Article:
One of the most important questions for U.K.-China relations in the context of Brexit has been one of the U.K.’s relative value to China for its realigning strategy towards the E.U. and the U.S. Having been China’s most consistent supporter in the E.U. in recent years, the U.K. had hoped to convert this political capital with Beijing into an early free trade deal or bilateral investment treaty, which would provide leverage in the U.K.’s own negotiations with Brussels. On the surface, there appear to be good reasons for Beijing to play along, given the increasing political uncertainties in the European bloc as well as the recently resurgent special relationship between the U.K. and the U.S. However, its expressed commitments have been more modest, mainly limited to going ahead with financial sector cooperation and liberalisation such as the London-Shanghai Stock Connect, London banks to underwrite panda bonds, and London as an RMB clearing hub, etc. In truth, China’s Brexit "card" is more powerful than the U.K.’s China card, thus China is sitting pretty for the golden window of opportunity for maximizing their leverage come the triggering of Article 50 later this month. The E.U. is the loser in this unfolding game, and for voting against granting China “market economy” status the E.U. has prompted Beijing to launch a WTO case against it (and the U.S.) for failing to honor the pledge made in 2001 upon China’s accession.

Chinese leaders are also thinking outside of the region. They are faced with a once-in-a-generation opportunity as the shifting geopolitical tectonic plates beneath the crisis of the Western global order, starting with the 2008 financial crisis of the West have developed further with Brexit and Trump’s election in 2016. Chinese President Xi Jinping captured the moment with his assertive defense of economic liberalism and Chinese leadership at Davos in January, and domestic public discourse is vibrant with proposals for China’s greater global role against the inward orientation of the E.U. and U.S.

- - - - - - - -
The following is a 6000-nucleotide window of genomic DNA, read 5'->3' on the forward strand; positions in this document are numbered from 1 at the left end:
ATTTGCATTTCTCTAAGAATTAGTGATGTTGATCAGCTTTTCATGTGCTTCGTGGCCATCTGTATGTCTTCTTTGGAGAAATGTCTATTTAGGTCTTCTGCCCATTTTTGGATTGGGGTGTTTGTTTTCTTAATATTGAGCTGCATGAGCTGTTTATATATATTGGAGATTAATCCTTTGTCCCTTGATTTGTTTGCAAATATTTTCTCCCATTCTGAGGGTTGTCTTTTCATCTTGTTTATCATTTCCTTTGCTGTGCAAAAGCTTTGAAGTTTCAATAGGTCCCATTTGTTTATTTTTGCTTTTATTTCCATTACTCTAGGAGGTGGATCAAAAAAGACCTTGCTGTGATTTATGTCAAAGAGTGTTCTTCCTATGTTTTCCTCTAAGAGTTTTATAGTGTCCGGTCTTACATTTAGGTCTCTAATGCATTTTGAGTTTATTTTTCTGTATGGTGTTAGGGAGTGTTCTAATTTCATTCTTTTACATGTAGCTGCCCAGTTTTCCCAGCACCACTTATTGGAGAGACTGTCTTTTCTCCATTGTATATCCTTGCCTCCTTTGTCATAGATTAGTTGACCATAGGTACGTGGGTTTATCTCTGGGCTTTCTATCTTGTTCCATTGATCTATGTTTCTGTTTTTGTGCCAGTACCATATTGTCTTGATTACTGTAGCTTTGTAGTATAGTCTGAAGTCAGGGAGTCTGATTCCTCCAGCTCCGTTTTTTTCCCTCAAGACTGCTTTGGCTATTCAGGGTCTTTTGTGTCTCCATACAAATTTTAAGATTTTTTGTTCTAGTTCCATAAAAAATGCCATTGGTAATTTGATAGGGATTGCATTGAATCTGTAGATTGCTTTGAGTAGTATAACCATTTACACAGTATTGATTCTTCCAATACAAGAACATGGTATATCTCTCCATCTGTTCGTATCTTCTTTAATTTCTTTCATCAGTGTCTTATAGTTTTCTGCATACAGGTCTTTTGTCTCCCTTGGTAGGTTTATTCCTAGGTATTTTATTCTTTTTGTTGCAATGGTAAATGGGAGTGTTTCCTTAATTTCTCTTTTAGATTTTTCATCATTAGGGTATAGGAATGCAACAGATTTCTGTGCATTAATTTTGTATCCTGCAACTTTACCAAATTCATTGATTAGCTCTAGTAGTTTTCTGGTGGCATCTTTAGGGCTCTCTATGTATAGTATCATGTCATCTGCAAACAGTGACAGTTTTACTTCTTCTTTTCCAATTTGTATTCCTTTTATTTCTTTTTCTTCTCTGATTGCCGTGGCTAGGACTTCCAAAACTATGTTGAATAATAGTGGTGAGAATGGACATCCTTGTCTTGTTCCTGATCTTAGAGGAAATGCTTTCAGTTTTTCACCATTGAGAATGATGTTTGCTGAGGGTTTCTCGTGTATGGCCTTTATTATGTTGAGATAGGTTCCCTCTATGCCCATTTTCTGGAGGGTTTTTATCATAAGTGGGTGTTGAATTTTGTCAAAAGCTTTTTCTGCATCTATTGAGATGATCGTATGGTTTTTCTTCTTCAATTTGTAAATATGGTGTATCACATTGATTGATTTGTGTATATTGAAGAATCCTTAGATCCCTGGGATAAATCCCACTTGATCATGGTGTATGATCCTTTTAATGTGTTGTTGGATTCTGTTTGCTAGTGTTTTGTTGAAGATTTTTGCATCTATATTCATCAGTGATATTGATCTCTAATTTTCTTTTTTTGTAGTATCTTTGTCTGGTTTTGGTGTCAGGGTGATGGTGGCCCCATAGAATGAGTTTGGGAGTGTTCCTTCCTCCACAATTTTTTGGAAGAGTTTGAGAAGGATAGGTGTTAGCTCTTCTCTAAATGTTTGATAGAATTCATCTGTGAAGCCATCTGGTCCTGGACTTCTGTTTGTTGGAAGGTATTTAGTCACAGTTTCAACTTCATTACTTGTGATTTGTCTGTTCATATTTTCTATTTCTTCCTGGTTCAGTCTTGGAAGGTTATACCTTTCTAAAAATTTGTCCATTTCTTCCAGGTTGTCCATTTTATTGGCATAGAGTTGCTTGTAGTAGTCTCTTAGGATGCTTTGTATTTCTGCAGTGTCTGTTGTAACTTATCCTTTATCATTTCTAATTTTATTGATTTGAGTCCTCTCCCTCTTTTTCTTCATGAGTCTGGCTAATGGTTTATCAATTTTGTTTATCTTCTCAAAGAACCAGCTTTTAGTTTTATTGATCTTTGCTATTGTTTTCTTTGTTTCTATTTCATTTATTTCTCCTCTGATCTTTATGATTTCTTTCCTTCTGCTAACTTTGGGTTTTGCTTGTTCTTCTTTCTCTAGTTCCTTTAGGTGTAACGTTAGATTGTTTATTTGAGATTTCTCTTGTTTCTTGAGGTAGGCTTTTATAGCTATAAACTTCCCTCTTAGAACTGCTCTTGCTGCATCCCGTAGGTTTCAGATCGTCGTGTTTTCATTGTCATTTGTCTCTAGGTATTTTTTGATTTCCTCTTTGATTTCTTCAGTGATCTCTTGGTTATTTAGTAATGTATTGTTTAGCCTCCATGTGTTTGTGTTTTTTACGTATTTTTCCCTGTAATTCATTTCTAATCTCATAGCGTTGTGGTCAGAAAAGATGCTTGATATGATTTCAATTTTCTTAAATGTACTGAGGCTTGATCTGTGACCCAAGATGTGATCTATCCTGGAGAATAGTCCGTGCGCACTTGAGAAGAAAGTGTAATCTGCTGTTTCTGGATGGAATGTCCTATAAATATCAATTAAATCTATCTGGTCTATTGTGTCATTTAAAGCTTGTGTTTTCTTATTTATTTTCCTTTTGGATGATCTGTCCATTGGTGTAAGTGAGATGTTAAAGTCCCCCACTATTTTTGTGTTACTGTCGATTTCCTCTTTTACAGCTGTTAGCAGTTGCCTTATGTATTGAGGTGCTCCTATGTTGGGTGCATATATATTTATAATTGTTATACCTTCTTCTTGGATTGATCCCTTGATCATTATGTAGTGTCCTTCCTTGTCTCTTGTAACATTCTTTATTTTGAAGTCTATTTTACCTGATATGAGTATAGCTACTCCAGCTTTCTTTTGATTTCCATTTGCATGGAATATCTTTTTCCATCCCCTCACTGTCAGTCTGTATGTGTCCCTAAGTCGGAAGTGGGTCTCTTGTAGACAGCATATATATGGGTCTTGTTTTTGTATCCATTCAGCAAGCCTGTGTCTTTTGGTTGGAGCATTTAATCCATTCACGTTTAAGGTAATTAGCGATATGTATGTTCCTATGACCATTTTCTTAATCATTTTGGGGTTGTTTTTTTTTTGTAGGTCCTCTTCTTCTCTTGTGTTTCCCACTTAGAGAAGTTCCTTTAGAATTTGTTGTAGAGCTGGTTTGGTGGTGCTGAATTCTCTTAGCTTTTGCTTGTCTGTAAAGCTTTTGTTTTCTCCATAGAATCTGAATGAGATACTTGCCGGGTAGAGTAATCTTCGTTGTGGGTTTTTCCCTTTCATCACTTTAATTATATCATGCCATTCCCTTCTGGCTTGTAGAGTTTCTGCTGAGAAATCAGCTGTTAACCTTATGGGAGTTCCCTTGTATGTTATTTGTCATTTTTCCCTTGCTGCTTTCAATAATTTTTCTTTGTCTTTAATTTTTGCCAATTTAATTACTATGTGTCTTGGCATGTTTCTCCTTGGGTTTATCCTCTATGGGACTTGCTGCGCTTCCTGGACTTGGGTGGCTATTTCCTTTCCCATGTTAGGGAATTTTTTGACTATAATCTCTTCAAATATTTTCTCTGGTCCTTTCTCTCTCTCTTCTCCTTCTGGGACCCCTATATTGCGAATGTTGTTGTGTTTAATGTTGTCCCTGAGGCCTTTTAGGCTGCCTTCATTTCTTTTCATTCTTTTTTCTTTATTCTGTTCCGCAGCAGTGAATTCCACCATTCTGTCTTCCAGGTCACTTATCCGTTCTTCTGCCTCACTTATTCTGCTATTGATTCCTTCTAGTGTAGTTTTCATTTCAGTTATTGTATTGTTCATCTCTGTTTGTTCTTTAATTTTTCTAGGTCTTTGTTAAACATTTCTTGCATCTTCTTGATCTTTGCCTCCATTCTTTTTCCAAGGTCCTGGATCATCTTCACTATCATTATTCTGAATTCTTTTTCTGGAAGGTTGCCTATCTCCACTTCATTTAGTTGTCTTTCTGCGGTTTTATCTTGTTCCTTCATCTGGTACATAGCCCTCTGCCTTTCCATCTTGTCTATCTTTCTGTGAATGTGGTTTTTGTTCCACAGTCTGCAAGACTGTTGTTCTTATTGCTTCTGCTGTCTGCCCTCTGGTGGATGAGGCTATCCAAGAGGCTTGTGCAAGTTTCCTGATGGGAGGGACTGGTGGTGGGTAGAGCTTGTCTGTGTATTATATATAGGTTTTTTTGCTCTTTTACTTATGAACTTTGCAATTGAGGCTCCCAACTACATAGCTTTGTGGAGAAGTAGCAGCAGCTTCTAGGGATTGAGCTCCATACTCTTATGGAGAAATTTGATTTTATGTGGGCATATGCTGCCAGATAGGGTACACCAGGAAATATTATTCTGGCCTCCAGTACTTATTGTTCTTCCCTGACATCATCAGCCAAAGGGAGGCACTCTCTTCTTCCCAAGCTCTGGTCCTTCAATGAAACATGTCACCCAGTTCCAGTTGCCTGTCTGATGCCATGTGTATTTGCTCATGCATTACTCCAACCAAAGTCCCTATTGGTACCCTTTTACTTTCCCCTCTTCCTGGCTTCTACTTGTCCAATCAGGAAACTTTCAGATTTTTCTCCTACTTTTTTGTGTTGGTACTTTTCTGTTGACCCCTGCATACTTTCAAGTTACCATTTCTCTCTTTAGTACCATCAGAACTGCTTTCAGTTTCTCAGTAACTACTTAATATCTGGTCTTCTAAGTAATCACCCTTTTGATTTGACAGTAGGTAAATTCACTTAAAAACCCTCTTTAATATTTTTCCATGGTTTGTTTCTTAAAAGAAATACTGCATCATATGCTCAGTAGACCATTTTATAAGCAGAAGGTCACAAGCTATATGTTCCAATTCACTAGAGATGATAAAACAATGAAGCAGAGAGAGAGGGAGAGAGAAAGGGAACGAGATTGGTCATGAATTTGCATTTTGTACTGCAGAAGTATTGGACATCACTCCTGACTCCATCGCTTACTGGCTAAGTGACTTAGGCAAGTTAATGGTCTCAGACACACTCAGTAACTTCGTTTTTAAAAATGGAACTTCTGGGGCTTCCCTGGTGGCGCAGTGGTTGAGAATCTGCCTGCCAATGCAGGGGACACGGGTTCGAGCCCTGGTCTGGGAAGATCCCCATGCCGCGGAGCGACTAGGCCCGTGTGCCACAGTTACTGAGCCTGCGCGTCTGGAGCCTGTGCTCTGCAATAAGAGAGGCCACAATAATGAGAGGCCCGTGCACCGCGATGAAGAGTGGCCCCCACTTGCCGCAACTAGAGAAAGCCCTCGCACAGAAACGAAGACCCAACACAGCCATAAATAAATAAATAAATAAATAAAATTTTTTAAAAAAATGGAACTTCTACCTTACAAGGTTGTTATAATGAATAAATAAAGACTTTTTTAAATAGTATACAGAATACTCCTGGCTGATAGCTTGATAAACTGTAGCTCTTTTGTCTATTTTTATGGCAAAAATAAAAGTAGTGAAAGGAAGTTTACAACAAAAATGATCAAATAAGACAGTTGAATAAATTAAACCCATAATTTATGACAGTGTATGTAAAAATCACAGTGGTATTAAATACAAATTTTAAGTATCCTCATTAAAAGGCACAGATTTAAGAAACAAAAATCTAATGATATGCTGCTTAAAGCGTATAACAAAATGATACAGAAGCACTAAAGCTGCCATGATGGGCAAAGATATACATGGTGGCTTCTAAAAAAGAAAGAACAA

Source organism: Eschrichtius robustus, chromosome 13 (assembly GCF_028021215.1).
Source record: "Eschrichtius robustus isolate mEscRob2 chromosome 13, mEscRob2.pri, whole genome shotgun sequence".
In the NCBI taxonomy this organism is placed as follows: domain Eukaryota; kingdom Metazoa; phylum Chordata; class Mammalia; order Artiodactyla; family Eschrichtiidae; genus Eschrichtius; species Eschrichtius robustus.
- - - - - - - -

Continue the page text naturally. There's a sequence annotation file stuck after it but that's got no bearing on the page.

The strategic value of the Russia Card in U.K.-China relations has been neglected or misunderstood in the above context. Either Russia is deemed to be a European and American problem, or a reluctant economic and political ally of China, whose faithfulness might be tested with Trump’s overtures – which seems increasingly unlikely from prevailing sentiments in Washington DC. What we would like to explore here is the prospect for the formation of a strategic quadrangle of U.S., U.K., Russia and China in the next few years. In other words, the finding of a common ground to re-engage Russia in Europe to the benefit of all four parties’ key economic and strategic priories. In 1995, the Council on Foreign Relations published The Strategic Quadrangle: Russia, China, Japan, and the United States in East Asia, focusing on the collective challenge of “coaxing China into a constructive, cooperative regional and global role.” In 2017, Russia has become the subject of partnership.